A generation of children is at risk of being abandoned by the government if it does not adequately meet the educational needs caused by the loss of learning during the Covid pandemic, a social mobility expert has said.
The comments came after the unexpected resignation of government school recovery chief Sir Kevan Collins, who resigned on Wednesday in protest over his watered-down £ 1.5bn offer to help schoolchildren in England catch up with the learning lost – a tenth of the £ 15 billion he recommended.
In his resignation letter, Collins said the “timid approach risked failing thousands of students” and was “well short” of what was needed to meet the scale of the challenge. He warned that disadvantaged and vulnerable children would suffer the most and that the impact would likely be “particularly severe” in areas of the country where schools have been closed longer, such as the north.
Lee Elliot Major, professor of social mobility at the University of Exeter, told BBC Radio 4’s Today program that children in England have lost 110 of 190 school days and that around 2 million children have no ‘had received no learning during the first lockdown.
Describing Collins as “one of the most respected people” in the business, the professor said he would not have made the decision to quit lightly. “I just hope this is a wake-up call for the government to see this as the start of a much bigger and more ambitious agenda.
“What we do know, and there is a lot of evidence about it, is that additional education for children will have huge benefits. And remember, this is an investment for the future. If we don’t fix these problems now, the real fear is that we are failing a whole generation.
“These are a whole generation of kids so I think there is compelling evidence that if done right, if you keep teaching longer, it will help us catch up. I don’t see any other way to do it.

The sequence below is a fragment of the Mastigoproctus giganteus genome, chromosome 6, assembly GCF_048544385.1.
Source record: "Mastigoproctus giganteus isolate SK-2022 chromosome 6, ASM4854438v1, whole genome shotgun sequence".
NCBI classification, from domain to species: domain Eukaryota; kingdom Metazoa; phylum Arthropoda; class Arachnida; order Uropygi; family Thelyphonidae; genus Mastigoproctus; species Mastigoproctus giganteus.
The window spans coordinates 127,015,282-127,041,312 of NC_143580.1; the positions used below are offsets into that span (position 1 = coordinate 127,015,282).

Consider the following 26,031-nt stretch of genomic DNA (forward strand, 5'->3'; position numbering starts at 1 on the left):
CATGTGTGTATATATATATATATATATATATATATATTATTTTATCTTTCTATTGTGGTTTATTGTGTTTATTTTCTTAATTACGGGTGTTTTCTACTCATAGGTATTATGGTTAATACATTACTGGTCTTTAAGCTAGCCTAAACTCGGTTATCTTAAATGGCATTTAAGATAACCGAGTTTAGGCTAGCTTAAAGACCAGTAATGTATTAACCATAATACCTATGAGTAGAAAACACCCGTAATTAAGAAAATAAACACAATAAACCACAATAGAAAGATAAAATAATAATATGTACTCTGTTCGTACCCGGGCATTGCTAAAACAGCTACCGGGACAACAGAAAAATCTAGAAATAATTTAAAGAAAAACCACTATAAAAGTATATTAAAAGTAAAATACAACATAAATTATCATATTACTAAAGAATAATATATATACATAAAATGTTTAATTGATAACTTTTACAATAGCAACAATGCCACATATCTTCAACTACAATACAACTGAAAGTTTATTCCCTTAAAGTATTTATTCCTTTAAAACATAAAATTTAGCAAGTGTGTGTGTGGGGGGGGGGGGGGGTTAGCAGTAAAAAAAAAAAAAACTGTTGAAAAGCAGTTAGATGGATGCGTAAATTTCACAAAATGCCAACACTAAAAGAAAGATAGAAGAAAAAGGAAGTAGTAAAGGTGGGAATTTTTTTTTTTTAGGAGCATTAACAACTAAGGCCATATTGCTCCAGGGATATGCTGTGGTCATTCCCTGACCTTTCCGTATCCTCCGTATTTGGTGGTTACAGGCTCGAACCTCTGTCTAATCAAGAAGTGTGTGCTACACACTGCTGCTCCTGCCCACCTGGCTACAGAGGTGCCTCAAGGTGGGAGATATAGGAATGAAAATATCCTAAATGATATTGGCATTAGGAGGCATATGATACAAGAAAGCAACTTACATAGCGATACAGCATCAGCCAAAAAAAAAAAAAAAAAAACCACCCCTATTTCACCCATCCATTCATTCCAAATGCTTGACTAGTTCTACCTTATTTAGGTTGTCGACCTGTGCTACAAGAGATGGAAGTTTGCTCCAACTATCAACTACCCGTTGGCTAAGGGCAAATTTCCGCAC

Home Secretary Victoria Atkins said the government had not ruled out extending the school day to help children catch up after the pandemic, as she defended the investment as “huge” in the stimulus packages after the resignation of its head of the education revival. She told BBC Radio 4’s Today program: “We are reviewing this recommendation regarding the extension of the school day.”
Atkins said the government’s education stimulus fund was “very focused on what we can deliver and deliver quickly,” despite Collins quoting in his resignation letter that the support package was “too much. Narrow, too small and would be delivered too slowly “. She said she had not read his statement and disputed that he alleged that those most affected by the pandemic had failed in their plans.
The minister told Sky News that the government was “determined to get [children] on track “and insisted that the £ 1.4 billion announced on Wednesday for tutoring was” a huge sum of money “.
But senior Conservative MP Robert Halfon, who chairs the House of Commons education select committee, said ministers must “decide on their education priorities,” adding that the Treasury could “find the money from the back of the couch, ”where there was the political will.
He told Today: ‘Of course there are funding constraints, but the Treasury announced over an additional £ 16bn for defense last year alone, we spent £ 800m on one. new research agency, £ 200million for a yacht.
“So where there is the political will, the treasury can find the money at the bottom of the couch, and there has to be that political will because we need a long term plan for education, an appropriate funding regulation. “
He said the damage the pandemic caused to young children had been “a disaster” in terms of mental health, success, saving and life chances. “We need radical thinking, thinking outside the box, an appropriate long-term plan [for education] and I will continue to campaign for it, and an appropriate fundraising rule to ensure this plan is properly funded. “